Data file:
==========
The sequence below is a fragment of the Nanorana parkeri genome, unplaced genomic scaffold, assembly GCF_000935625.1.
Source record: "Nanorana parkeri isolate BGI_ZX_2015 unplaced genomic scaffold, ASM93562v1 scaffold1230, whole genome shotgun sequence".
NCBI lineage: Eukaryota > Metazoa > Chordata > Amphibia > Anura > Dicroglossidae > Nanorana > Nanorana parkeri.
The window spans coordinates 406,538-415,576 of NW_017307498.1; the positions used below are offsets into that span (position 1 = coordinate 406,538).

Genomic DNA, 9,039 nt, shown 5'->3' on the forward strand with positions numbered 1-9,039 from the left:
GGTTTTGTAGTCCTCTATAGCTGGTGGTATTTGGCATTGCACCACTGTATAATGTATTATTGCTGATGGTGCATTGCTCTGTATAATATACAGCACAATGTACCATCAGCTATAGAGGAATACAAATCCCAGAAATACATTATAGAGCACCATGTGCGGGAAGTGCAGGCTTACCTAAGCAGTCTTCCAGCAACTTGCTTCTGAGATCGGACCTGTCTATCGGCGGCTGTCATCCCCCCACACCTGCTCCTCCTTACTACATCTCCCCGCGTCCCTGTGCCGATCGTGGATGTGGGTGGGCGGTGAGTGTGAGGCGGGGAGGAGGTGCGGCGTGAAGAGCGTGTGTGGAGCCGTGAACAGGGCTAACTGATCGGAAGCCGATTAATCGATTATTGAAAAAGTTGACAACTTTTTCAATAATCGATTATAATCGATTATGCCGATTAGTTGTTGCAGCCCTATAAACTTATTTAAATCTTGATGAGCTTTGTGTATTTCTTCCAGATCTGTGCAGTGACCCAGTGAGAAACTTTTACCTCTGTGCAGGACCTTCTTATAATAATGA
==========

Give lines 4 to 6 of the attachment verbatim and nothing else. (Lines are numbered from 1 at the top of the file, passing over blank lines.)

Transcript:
The window spans coordinates 406,538-415,576 of NW_017307498.1; the positions used below are offsets into that span (position 1 = coordinate 406,538).

Genomic DNA, 9,039 nt, shown 5'->3' on the forward strand with positions numbered 1-9,039 from the left:
GGTTTTGTAGTCCTCTATAGCTGGTGGTATTTGGCATTGCACCACTGTATAATGTATTATTGCTGATGGTGCATTGCTCTGTATAATATACAGCACAATGTACCATCAGCTATAGAGGAATACAAATCCCAGAAATACATTATAGAGCACCATGTGCGGGAAGTGCAGGCTTACCTAAGCAGTCTTCCAGCAACTTGCTTCTGAGATCGGACCTGTCTATCGGCGGCTGTCATCCCCCCACACCTGCTCCTCCTTACTACATCTCCCCGCGTCCCTGTGCCGATCGTGGATGTGGGTGGGCGGTGAGTGTGAGGCGGGGAGGAGGTGCGGCGTGAAGAGCGTGTGTGGAGCCGTGAACAGGGCTAACTGATCGGAAGCCGATTAATCGATTATTGAAAAAGTTGACAACTTTTTCAATAATCGATTATAATCGATTATGCCGATTAGTTGTTGCAGCCCTATAAACTTATTTAAATCTTGATGAGCTTTGTGTATTTCTTCCAGATCTGTGCAGTGACCCAGTGAGAAACTTTTACCTCTGTGCAGGACCTTCTTATAATAATGA